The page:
Evaluation. That word may be the most reviled word to Winnipeg Jets fans. Evaluation is not a bad thing, in fact it is a very important tool in judging where the team stands at any one time. In education there are two types of evaluation: formative, which is not marks but to be able to understand what students are struggling with and allow for reinforcement or re-teaching. This is the type of evaluation I will focus on when it comes to the Jets. The second type of evaluation is summative: the final evaluation which allows for the students knowledge to be tested and for conclusions to be drawn on how the student has learned all that they were supposed to learn.
How does this apply to the Jets?
Very simply, as a General Manager of a National Hockey League team Kevin Cheveldayoff should be constantly evaluating his team in a formative way, assessing them as he sees fit. A one game sample size is too small, so five or ten game segments would be better. At the trade deadline, all those formative assessments need to be combined to decide to either buy, sell, or stand pat. If game segments have more negative trends than positive, selling should be the only option. If the game segments are the opposite, then buying should be entertained. Of course the Trade Deadline is best entered with a plan and a back up plan or two incase the first plan does not work.
At the end of the season a second summative assessment should take place and another plan should be put into action for the summer. Weaknesses that have been noted throughout the season should be seen as key fixes that need multiple, attainable solutions to be addressed. Unlike the Trade Deadline, standing pat over the summer is not an acceptable move, but standing pat during the first week of free agency is as the best bargain signings are usually made after the first day.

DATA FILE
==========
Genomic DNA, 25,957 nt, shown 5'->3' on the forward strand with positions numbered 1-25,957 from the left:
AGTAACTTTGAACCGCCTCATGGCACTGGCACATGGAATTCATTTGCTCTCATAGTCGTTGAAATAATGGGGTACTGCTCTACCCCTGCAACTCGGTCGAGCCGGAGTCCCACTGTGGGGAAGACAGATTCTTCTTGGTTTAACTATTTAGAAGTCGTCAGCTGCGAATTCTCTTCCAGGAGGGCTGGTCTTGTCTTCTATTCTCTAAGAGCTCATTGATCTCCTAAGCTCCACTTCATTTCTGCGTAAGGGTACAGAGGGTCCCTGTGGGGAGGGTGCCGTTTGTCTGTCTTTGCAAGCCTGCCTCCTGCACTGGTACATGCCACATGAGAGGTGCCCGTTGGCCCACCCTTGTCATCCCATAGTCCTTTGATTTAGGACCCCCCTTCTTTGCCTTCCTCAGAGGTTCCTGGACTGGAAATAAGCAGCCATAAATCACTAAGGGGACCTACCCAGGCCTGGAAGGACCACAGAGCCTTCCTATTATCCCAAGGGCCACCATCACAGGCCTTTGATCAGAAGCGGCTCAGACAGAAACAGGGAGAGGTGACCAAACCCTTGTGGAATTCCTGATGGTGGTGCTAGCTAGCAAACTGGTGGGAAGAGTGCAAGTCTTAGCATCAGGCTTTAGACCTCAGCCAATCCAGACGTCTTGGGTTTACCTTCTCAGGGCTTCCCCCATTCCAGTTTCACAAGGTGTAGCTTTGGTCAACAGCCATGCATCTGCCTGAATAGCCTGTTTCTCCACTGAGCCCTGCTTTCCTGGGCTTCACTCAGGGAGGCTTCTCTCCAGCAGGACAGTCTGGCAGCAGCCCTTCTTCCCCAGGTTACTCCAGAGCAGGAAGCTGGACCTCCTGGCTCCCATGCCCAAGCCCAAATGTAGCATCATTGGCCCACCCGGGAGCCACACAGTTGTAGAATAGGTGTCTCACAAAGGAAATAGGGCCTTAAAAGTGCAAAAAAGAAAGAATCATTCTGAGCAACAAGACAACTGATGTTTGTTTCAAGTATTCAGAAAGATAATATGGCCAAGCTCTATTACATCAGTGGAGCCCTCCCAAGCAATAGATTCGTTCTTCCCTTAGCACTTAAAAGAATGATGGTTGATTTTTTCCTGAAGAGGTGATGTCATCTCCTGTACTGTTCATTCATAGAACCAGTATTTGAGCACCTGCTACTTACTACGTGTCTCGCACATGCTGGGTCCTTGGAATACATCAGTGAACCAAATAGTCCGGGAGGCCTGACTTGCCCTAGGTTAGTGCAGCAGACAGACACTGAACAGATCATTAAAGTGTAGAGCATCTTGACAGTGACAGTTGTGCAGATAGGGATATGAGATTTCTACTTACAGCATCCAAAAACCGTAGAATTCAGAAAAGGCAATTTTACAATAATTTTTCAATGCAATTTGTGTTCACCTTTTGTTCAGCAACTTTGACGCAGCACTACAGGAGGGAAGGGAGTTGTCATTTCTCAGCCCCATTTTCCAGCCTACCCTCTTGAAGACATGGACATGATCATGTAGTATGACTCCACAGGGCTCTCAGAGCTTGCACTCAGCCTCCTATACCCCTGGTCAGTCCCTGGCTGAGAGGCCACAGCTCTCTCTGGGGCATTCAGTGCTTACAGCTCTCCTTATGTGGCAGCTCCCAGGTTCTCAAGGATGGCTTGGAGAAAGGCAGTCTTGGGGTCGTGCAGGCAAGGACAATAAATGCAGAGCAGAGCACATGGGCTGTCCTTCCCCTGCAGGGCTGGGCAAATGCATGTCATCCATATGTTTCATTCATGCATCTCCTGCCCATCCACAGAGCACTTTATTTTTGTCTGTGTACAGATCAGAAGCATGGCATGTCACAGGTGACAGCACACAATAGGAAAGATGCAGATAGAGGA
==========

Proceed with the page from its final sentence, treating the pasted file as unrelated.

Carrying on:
What about individual player evaluation?
This is a much more difficult part of evaluation than team evaluation because personal biases can enter the fray, as can the conscious decision to accept a players limitations and reward them for playing within them. This is what happened on 24/7 when Dan Bylsma gave a less skilled player a higher mark out of 5 because the player fought. I have marked students more leniently when I know that they are a weaker students. How can this problem be best combated? I believe that a objective rubric that looks at skills that help a team win: controlled zone entries and exits, Corsi for and against etc. These objective stats would allow for coaches to see if players were helping or hindering their team and allow them to see what the best line up for their team would be, and ice it unless injuries prevented that. The objectiveness of this style or evaluation would remove any and all ability to give a player a higher score thanks to a fight.
How does this affect the team long term?